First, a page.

There’s so much wrong with this study.
As someone who has basically none of these ‘attractive’ traits I’m extremely concerned that people will take this too seriously and start telling 'unattractive’ people they can’t have endometriosis. My experience with doctors tells me that some absolutely will do that. This will be used as a yet another reason to deny fat people healthcare. Another study we need to argue with to access the medicine even thin people struggle to get.
The second problem is that they studied the “attractiveness” of these patients. They’ve used a clearly biased term, one with no objective meaning. Its informal and unprofessional. They could have just compared appearances. But they didn’t. They went and asked if people thought the patients were hot as well. Why? Seriously, why? Why did they need endo patients for this? It gives a strong impression of triviality.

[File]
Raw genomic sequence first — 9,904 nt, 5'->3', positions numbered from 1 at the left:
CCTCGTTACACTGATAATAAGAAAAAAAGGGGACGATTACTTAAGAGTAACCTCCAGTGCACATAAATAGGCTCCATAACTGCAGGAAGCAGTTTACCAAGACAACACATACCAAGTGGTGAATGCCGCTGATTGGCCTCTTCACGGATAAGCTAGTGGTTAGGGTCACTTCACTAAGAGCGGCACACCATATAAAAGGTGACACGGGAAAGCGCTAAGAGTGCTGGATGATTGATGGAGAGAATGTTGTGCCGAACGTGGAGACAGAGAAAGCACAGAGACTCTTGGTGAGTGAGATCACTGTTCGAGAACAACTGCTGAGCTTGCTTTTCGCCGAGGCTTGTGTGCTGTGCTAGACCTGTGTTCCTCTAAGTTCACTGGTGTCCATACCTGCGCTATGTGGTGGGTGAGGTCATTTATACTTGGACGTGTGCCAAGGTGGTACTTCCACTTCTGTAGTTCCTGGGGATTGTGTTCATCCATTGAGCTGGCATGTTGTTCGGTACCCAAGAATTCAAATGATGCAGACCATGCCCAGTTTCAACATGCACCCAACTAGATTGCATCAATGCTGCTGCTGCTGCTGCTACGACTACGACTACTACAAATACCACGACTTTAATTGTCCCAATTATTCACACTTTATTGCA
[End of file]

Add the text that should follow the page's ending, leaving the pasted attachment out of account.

They have conflated thinness with feminineness and attractiveness.
Two hundred years ago it was the other way 'round. There’s no reason fat people with ovaries are less feminine, except how we perceive them
at this point and in fact they’ve been found to have slightly more
estrogens than thinner people with ovaries.
There’s just a boatload of assumptions built on our current society’s ideas of beauty and femininity which aren’t at all objective. But these people’s opinions on the patients’ bodies are treated as objective assessments of attractiveness. That’s not a thing. You may as well throw it all out anyway, because fat people with ovaries have slightly more estrogens. So, clearly our current ideas of beauty aren’t much related to hormones like this study assumes. There’s basically no reason to believe it would be if you look at history and how beauty changes over time. So, why was this study done?
This study sucks for 'unattractive’ (ie. mostly fat, but also those with unpopular fat distributions) people and uses problematic language and makes problematic
assumptions. It uses people with endometriosis (risking disadvantaging
people who are not 'attractive’) to try and prove that current beauty
ideals have some objective component, which is hilarious, if you know
the first thing about it.
That’s why I don’t like it.